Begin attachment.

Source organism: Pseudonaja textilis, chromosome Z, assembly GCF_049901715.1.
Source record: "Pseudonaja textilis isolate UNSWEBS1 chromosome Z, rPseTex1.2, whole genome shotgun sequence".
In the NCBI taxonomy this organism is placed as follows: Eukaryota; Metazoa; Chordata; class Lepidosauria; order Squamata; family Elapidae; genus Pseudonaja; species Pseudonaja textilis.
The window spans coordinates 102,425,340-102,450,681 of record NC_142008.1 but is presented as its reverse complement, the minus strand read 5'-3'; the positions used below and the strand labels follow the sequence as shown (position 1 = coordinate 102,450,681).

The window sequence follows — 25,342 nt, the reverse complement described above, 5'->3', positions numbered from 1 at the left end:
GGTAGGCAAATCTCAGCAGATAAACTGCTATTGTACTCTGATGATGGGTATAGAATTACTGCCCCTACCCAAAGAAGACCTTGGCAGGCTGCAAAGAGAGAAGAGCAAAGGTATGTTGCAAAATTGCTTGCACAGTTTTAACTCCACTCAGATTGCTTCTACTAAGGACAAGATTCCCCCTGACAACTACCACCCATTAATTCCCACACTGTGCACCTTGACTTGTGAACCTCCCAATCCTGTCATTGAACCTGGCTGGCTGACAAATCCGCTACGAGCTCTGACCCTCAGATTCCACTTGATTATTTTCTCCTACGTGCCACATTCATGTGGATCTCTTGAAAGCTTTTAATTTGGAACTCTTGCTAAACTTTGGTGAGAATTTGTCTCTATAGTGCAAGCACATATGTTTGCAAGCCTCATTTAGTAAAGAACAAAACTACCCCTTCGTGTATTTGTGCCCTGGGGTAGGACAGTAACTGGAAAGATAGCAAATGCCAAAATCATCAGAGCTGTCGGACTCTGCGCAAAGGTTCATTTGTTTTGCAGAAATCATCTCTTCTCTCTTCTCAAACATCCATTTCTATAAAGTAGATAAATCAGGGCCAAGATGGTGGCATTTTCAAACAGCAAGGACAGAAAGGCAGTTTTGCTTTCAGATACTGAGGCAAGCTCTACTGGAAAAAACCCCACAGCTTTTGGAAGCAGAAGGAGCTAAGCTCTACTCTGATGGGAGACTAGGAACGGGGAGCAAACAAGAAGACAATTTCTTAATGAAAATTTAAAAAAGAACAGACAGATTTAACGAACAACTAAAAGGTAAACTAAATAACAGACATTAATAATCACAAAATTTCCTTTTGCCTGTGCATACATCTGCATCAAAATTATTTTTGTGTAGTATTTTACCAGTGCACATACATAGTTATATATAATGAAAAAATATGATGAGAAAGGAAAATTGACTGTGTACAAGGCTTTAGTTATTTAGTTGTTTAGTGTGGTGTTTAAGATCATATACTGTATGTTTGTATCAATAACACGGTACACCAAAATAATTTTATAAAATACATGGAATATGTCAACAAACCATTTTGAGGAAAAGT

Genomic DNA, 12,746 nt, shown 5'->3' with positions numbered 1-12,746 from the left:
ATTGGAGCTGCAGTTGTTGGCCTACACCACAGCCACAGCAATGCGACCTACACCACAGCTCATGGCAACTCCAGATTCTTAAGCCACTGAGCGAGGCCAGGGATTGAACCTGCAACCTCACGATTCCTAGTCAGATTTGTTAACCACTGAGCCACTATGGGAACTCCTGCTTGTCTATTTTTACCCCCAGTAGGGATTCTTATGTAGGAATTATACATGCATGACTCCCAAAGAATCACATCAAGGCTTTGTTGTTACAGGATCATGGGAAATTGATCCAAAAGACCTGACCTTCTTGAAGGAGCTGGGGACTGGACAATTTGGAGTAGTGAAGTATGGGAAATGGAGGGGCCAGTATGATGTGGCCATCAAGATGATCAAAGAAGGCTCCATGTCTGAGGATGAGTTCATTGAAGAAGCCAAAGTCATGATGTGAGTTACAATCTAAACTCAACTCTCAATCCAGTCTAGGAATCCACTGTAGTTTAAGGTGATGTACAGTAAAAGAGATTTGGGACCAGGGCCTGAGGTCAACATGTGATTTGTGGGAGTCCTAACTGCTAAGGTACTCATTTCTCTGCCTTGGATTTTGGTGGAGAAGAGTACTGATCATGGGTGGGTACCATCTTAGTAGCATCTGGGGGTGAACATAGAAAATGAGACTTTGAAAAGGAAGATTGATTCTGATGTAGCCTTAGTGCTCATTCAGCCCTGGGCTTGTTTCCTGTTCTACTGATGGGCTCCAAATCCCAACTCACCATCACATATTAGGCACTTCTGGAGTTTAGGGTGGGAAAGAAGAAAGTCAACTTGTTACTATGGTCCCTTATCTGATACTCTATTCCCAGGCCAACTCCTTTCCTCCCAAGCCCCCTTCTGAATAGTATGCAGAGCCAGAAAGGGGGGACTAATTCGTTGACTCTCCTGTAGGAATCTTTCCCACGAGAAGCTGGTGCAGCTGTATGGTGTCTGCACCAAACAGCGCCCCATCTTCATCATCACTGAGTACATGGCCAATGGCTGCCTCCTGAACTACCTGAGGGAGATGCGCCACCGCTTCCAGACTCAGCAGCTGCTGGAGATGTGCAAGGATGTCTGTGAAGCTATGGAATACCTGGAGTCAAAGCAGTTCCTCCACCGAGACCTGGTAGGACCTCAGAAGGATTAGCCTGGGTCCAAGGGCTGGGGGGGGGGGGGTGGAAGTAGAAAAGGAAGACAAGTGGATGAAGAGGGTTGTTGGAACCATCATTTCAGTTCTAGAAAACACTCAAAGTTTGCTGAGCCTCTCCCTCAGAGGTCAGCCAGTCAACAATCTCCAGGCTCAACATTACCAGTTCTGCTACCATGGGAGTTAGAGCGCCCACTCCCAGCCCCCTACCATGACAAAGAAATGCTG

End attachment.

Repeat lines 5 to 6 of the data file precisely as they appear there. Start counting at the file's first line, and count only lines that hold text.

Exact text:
The window sequence follows — 25,342 nt, the reverse complement described above, 5'->3', positions numbered from 1 at the left end:
GGTAGGCAAATCTCAGCAGATAAACTGCTATTGTACTCTGATGATGGGTATAGAATTACTGCCCCTACCCAAAGAAGACCTTGGCAGGCTGCAAAGAGAGAAGAGCAAAGGTATGTTGCAAAATTGCTTGCACAGTTTTAACTCCACTCAGATTGCTTCTACTAAGGACAAGATTCCCCCTGACAACTACCACCCATTAATTCCCACACTGTGCACCTTGACTTGTGAACCTCCCAATCCTGTCATTGAACCTGGCTGGCTGACAAATCCGCTACGAGCTCTGACCCTCAGATTCCACTTGATTATTTTCTCCTACGTGCCACATTCATGTGGATCTCTTGAAAGCTTTTAATTTGGAACTCTTGCTAAACTTTGGTGAGAATTTGTCTCTATAGTGCAAGCACATATGTTTGCAAGCCTCATTTAGTAAAGAACAAAACTACCCCTTCGTGTATTTGTGCCCTGGGGTAGGACAGTAACTGGAAAGATAGCAAATGCCAAAATCATCAGAGCTGTCGGACTCTGCGCAAAGGTTCATTTGTTTTGCAGAAATCATCTCTTCTCTCTTCTCAAACATCCATTTCTATAAAGTAGATAAATCAGGGCCAAGATGGTGGCATTTTCAAACAGCAAGGACAGAAAGGCAGTTTTGCTTTCAGATACTGAGGCAAGCTCTACTGGAAAAAACCCCACAGCTTTTGGAAGCAGAAGGAGCTAAGCTCTACTCTGATGGGAGACTAGGAACGGGGAGCAAACAAGAAGACAATTTCTTAATGAAAATTTAAAAAAGAACAGACAGATTTAACGAACAACTAAAAGGTAAACTAAATAACAGACATTAATAATCACAAAATTTCCTTTTGCCTGTGCATACATCTGCATCAAAATTATTTTTGTGTAGTATTTTACCAGTGCACATACATAGTTATATATAATGAAAAAATATGATGAGAAAGGAAAATTGACTGTGTACAAGGCTTTAGTTATTTAGTTGTTTAGTGTGGTGTTTAAGATCATATACTGTATGTTTGTATCAATAACACGGTACACCAAAATAATTTTATAAAATACATGGAATATGTCAACAAACCATTTTGAGGAAAAGT